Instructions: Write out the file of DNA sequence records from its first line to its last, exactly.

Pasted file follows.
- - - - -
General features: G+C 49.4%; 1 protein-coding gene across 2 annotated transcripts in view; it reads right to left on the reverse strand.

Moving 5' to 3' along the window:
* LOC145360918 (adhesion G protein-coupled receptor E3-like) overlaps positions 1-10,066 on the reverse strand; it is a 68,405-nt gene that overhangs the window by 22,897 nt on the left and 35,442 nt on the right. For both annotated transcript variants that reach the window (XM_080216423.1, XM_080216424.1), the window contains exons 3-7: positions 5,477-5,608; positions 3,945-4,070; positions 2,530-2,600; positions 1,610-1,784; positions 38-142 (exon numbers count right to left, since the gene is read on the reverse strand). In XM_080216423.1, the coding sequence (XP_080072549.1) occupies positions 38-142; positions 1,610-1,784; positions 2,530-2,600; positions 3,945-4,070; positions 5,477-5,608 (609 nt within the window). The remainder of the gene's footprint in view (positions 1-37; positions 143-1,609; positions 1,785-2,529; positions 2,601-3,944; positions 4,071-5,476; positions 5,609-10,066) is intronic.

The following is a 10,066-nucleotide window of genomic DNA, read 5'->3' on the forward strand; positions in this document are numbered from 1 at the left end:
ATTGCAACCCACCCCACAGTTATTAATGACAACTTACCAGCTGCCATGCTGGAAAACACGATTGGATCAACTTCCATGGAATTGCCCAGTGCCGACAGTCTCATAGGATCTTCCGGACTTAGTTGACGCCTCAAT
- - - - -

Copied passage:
General features: G+C 49.4%; 1 protein-coding gene across 2 annotated transcripts in view; it reads right to left on the reverse strand.

Moving 5' to 3' along the window:
* LOC145360918 (adhesion G protein-coupled receptor E3-like) overlaps positions 1-10,066 on the reverse strand; it is a 68,405-nt gene that overhangs the window by 22,897 nt on the left and 35,442 nt on the right. For both annotated transcript variants that reach the window (XM_080216423.1, XM_080216424.1), the window contains exons 3-7: positions 5,477-5,608; positions 3,945-4,070; positions 2,530-2,600; positions 1,610-1,784; positions 38-142 (exon numbers count right to left, since the gene is read on the reverse strand). In XM_080216423.1, the coding sequence (XP_080072549.1) occupies positions 38-142; positions 1,610-1,784; positions 2,530-2,600; positions 3,945-4,070; positions 5,477-5,608 (609 nt within the window). The remainder of the gene's footprint in view (positions 1-37; positions 143-1,609; positions 1,785-2,529; positions 2,601-3,944; positions 4,071-5,476; positions 5,609-10,066) is intronic.

The following is a 10,066-nucleotide window of genomic DNA, read 5'->3' on the forward strand; positions in this document are numbered from 1 at the left end:
ATTGCAACCCACCCCACAGTTATTAATGACAACTTACCAGCTGCCATGCTGGAAAACACGATTGGATCAACTTCCATGGAATTGCCCAGTGCCGACAGTCTCATAGGATCTTCCGGACTTAGTTGACGCCTCAAT